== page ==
If any country could make a holiday out of going to the mall, it's the U.
buy clomiphene online buy clomiphene no prescription


On Black Friday I suppose I am expected to deliver some sort of trenchant anti-consumerist monologue.
buy wellbutrin online buy wellbutrin no prescription

Unfortunately I think that the lack of consumer spending is exacerbating our current economic difficulties. This leads a lot of dolts to claim that spending money is intrinsically good and should be considered a patriotic duty, or they advance the notion that we can shop our way out of a recession.

buy strattera online no prescription pharmacy

This fails to draw the crucial distinction between spending money you have, which is a good thing, and spending money you don't have, which merely digs us into a deeper hole individually and collectively.

The more interesting question on Black Friday is whether one enjoys holiday shopping as an experience irrespective of ability or desire to buy lots of crap. Since I am financially able to afford some gifts for the first time in five years I would be a candidate to hit the mall tomorrow – if not for the fact that I finished shopping a week ago without leaving the comfort of my home.

buy avodart online no prescription pharmacy

You and I both know that internet shopping makes a lot of sense.

buy symbicort inhaler online no prescription pharmacy

We get the best prices and devote nearly no time at all to what could otherwise be a long day in and out of the car. For me the choice was simple. But I can't shake the feeling that the last thing Americans really need is another way to avoid having contact with one another. More retail activity migrates online every day, though, and it is only a matter of time until the only people doing in-store holiday shopping are like the people who ride Amtrak or pay for things in cash – people who either fear change or love nostalgia. It's very difficult to construct a valid argument in favor of participating in the Black Friday mob without resorting to one or both.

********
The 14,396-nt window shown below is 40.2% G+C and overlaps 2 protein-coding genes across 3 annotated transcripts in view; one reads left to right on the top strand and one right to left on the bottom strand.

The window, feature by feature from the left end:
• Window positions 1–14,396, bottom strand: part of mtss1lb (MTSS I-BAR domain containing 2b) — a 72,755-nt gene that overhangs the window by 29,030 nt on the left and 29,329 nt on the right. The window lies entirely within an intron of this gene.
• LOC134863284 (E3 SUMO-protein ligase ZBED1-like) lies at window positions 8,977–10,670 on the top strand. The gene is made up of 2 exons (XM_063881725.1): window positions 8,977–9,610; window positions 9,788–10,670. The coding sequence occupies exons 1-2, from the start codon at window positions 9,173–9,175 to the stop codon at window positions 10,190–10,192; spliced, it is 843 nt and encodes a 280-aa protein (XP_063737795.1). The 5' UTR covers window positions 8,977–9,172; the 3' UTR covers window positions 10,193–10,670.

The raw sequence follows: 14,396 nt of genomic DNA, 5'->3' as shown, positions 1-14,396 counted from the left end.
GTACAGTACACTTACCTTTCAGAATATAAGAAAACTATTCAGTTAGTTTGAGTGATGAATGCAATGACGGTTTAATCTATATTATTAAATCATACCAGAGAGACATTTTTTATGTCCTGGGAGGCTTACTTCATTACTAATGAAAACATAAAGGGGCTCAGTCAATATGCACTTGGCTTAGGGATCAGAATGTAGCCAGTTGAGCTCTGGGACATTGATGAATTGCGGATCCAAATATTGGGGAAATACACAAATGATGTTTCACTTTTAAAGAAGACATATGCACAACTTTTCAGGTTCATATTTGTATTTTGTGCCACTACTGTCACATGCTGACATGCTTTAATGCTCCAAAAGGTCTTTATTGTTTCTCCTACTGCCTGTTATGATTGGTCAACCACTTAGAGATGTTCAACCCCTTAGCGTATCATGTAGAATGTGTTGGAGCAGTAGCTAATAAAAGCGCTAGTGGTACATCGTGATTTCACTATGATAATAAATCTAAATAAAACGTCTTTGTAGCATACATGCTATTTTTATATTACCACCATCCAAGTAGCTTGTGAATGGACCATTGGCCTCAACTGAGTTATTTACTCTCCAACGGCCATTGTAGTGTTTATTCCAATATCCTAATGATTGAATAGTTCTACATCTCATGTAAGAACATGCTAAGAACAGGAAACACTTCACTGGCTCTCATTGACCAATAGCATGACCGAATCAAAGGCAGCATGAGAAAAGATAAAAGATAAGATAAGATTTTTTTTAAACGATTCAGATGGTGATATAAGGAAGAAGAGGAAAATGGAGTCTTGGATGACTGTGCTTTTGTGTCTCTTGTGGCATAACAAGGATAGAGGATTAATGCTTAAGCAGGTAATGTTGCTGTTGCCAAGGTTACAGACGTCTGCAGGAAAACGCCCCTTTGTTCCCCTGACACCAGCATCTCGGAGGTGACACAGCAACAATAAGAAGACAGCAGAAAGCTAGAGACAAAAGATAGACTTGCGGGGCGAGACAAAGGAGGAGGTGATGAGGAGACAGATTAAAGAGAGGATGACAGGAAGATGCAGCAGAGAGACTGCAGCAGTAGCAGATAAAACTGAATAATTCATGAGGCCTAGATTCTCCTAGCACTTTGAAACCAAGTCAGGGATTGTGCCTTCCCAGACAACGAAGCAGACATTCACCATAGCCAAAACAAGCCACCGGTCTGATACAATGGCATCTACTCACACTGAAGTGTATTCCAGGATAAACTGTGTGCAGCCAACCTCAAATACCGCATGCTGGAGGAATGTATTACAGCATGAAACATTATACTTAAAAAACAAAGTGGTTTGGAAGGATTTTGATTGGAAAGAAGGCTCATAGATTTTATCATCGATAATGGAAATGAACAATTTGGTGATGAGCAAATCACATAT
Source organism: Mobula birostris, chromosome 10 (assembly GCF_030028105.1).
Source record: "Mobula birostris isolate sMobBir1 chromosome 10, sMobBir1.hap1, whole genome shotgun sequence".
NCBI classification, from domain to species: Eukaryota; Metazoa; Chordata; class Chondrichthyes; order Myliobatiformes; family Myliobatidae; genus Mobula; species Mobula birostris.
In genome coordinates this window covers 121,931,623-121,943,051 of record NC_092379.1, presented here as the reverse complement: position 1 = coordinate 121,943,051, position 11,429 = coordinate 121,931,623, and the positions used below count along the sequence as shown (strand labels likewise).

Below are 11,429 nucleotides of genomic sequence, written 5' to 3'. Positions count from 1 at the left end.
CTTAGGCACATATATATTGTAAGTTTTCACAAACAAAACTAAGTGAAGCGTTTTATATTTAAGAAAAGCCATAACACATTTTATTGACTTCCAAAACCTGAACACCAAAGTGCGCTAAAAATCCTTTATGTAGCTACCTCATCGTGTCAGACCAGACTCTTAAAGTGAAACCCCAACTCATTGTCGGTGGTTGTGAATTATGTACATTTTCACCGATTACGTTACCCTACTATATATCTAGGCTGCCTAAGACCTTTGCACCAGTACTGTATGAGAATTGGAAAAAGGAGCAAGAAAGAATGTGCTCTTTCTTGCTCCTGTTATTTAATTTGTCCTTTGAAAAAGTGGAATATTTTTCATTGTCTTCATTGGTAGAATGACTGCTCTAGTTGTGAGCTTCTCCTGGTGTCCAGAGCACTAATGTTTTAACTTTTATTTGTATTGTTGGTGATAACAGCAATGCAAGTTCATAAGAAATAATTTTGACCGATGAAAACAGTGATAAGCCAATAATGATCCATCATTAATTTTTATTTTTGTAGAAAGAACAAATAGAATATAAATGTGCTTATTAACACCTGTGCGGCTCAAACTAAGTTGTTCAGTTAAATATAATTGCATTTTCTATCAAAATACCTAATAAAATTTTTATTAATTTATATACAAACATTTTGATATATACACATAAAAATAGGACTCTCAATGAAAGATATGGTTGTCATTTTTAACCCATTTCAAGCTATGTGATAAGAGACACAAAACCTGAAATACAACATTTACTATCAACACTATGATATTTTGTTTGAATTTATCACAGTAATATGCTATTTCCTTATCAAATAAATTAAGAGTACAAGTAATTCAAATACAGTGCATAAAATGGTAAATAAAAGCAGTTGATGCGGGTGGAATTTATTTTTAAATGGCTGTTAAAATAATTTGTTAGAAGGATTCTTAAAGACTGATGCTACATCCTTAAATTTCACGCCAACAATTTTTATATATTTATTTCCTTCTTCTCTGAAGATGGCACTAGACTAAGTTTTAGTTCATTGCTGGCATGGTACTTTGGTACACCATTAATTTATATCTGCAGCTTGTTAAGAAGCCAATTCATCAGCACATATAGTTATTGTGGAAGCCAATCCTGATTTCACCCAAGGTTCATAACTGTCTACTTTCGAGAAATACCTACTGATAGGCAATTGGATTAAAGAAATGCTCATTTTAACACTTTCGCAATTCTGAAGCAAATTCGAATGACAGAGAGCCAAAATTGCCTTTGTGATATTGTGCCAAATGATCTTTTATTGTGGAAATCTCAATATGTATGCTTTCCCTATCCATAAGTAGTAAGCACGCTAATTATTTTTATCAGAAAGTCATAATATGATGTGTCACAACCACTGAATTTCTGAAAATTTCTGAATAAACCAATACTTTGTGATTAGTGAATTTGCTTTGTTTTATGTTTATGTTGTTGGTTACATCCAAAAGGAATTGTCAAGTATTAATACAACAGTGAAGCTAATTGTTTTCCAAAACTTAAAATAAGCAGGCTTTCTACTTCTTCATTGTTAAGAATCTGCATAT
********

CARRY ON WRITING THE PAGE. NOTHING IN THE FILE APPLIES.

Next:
I'm not criticizing people who choose to join the crowds. If you enjoy it, go for it. I do not. I do wonder, though, for how much longer this phenomenon can hold out in the face of relentless pressure from cheaper and easier online shopping – not to mention from our increasing aversion to leaving our homes and interacting with one another.

21 thoughts on “NP(B)F”

  • "But I can't shake the feeling that the last thing Americans really need is another way to avoid having contact with one another."

    I think you're looking at this the wrong way. Shopping isn't a good social experience, especially not painting black beneath the eyes and donning footballer gear to fight crowds on black friday. Instead, one would hope the relative ease of shopping online for gifts allows more free time, rather than dedicating whole days to "go shopping for gifts" that people find themselves doing. Online shopping benefits from the only-get-what-you-need(want) model as well, which is good news for the right type of spending.